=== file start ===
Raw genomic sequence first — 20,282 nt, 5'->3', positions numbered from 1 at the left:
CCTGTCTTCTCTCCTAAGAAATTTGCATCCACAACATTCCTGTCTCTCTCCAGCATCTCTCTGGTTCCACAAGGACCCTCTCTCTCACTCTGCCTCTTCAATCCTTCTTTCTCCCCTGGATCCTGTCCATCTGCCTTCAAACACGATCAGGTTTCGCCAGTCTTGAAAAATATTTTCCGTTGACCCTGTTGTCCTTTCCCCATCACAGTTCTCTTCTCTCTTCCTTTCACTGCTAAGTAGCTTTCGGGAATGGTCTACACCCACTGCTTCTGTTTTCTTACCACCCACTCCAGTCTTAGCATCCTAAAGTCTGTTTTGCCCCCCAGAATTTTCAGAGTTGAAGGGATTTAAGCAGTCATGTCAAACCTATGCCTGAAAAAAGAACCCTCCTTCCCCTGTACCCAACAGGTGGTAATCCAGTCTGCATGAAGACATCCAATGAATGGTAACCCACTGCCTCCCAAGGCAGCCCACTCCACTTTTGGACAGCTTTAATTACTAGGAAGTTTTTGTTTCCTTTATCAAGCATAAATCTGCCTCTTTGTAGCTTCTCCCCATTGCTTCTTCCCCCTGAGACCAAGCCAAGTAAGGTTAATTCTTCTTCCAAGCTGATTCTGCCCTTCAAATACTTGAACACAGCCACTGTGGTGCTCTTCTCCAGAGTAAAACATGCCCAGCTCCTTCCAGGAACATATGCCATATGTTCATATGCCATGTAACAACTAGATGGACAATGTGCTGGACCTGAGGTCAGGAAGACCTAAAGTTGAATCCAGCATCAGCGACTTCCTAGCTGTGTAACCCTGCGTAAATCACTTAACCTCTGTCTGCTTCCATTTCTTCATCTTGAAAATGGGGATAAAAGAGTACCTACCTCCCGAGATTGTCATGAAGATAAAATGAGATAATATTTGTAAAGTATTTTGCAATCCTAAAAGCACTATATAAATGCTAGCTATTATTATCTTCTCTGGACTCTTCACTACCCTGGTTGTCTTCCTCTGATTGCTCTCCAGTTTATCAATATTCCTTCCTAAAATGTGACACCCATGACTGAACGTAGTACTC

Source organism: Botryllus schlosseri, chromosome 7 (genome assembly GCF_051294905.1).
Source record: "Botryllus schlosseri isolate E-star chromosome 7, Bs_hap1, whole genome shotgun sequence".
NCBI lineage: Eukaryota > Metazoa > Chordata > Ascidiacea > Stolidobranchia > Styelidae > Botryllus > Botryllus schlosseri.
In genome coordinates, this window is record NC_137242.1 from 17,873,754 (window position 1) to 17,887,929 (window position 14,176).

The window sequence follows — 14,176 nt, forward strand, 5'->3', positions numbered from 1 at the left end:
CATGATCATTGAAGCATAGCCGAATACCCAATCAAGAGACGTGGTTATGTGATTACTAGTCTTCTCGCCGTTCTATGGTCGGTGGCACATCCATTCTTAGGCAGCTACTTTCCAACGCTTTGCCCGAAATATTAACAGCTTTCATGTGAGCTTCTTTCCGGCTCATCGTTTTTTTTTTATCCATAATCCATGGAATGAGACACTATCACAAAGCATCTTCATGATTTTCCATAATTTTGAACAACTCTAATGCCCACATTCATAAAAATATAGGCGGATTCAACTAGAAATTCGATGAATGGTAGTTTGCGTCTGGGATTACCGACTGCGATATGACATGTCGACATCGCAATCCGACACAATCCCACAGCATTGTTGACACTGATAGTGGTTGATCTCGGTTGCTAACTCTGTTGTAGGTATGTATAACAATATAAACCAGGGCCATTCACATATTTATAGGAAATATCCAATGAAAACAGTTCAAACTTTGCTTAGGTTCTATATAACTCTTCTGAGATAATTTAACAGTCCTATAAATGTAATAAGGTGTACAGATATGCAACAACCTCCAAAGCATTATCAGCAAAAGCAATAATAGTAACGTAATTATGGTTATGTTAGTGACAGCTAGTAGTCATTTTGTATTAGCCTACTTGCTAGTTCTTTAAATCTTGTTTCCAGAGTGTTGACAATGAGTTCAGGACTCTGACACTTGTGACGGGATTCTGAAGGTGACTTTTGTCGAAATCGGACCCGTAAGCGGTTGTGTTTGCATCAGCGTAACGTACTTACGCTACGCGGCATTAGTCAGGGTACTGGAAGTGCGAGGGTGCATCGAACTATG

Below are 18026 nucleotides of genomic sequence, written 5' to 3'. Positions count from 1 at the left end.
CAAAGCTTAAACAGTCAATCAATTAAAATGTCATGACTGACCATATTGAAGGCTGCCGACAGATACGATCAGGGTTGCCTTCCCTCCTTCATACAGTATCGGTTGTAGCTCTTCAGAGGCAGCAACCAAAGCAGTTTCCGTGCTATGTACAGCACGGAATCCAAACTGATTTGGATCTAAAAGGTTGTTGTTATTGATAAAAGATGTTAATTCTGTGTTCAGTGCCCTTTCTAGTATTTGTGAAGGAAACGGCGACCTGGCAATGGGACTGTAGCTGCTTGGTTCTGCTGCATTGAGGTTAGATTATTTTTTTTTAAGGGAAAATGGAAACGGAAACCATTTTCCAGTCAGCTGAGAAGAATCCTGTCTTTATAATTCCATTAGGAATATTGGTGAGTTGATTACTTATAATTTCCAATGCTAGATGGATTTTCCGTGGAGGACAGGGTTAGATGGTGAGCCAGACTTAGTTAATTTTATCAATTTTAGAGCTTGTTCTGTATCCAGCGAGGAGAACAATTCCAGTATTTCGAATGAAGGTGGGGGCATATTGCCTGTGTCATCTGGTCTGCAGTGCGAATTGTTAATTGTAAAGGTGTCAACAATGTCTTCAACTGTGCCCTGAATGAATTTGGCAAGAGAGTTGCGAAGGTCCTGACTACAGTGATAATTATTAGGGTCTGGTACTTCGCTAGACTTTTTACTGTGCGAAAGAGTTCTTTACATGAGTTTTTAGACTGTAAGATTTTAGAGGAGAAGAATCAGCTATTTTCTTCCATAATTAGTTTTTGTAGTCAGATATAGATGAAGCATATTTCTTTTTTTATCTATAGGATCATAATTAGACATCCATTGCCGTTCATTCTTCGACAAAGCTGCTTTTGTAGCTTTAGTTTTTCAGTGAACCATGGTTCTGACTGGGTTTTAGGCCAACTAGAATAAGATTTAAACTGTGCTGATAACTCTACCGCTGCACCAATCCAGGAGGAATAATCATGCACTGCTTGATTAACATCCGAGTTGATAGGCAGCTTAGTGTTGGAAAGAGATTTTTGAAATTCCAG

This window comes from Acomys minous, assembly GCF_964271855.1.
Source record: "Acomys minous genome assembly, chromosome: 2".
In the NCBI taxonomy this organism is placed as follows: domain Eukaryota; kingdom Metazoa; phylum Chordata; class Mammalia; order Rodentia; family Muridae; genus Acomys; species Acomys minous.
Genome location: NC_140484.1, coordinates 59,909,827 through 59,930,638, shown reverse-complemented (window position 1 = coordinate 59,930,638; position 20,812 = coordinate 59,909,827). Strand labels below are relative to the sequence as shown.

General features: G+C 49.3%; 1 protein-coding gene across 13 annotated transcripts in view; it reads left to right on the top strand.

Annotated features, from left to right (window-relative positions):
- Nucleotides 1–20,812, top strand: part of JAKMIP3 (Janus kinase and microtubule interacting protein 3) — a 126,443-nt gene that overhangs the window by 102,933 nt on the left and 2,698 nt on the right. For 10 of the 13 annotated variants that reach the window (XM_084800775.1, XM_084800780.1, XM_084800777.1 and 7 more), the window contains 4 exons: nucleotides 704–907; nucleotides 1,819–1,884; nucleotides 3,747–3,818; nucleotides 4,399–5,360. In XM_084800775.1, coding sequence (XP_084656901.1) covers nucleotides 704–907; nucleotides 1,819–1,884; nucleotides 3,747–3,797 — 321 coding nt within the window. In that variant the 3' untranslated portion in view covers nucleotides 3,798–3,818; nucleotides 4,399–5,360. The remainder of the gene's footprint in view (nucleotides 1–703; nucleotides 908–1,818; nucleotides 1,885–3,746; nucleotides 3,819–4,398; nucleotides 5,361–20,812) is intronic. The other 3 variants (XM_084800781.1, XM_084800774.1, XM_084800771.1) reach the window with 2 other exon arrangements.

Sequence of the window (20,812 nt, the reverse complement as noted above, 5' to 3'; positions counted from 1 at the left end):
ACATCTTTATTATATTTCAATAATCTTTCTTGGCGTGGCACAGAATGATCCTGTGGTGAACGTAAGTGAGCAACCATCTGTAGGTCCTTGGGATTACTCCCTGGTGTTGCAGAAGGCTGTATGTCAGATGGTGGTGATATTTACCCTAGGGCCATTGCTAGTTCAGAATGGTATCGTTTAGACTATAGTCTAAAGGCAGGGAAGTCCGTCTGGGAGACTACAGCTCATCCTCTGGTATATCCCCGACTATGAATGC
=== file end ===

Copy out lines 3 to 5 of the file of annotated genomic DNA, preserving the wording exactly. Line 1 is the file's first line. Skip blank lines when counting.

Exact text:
Source organism: Botryllus schlosseri, chromosome 7 (genome assembly GCF_051294905.1).
Source record: "Botryllus schlosseri isolate E-star chromosome 7, Bs_hap1, whole genome shotgun sequence".
NCBI lineage: Eukaryota > Metazoa > Chordata > Ascidiacea > Stolidobranchia > Styelidae > Botryllus > Botryllus schlosseri.